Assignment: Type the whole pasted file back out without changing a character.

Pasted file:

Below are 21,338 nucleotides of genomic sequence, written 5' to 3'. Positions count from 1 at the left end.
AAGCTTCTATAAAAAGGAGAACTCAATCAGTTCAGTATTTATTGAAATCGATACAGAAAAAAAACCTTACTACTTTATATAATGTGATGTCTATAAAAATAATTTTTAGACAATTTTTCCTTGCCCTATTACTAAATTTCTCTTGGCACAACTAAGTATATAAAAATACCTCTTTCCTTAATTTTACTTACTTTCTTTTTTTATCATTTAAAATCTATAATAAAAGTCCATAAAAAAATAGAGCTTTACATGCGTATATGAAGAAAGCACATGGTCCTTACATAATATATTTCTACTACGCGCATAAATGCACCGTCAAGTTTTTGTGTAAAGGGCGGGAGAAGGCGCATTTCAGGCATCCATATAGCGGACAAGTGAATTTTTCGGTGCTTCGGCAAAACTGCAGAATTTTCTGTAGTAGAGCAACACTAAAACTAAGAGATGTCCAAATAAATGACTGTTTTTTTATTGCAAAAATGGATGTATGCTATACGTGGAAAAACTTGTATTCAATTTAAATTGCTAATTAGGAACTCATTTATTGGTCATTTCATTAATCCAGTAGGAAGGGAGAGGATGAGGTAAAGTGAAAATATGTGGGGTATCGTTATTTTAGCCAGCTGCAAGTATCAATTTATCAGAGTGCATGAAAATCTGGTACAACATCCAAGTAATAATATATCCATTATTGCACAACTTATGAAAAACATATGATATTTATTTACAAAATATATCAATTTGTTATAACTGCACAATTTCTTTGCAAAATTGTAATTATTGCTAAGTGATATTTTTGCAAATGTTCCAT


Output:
Below are 21,338 nucleotides of genomic sequence, written 5' to 3'. Positions count from 1 at the left end.
AAGCTTCTATAAAAAGGAGAACTCAATCAGTTCAGTATTTATTGAAATCGATACAGAAAAAAAACCTTACTACTTTATATAATGTGATGTCTATAAAAATAATTTTTAGACAATTTTTCCTTGCCCTATTACTAAATTTCTCTTGGCACAACTAAGTATATAAAAATACCTCTTTCCTTAATTTTACTTACTTTCTTTTTTTATCATTTAAAATCTATAATAAAAGTCCATAAAAAAATAGAGCTTTACATGCGTATATGAAGAAAGCACATGGTCCTTACATAATATATTTCTACTACGCGCATAAATGCACCGTCAAGTTTTTGTGTAAAGGGCGGGAGAAGGCGCATTTCAGGCATCCATATAGCGGACAAGTGAATTTTTCGGTGCTTCGGCAAAACTGCAGAATTTTCTGTAGTAGAGCAACACTAAAACTAAGAGATGTCCAAATAAATGACTGTTTTTTTATTGCAAAAATGGATGTATGCTATACGTGGAAAAACTTGTATTCAATTTAAATTGCTAATTAGGAACTCATTTATTGGTCATTTCATTAATCCAGTAGGAAGGGAGAGGATGAGGTAAAGTGAAAATATGTGGGGTATCGTTATTTTAGCCAGCTGCAAGTATCAATTTATCAGAGTGCATGAAAATCTGGTACAACATCCAAGTAATAATATATCCATTATTGCACAACTTATGAAAAACATATGATATTTATTTACAAAATATATCAATTTGTTATAACTGCACAATTTCTTTGCAAAATTGTAATTATTGCTAAGTGATATTTTTGCAAATGTTCCAT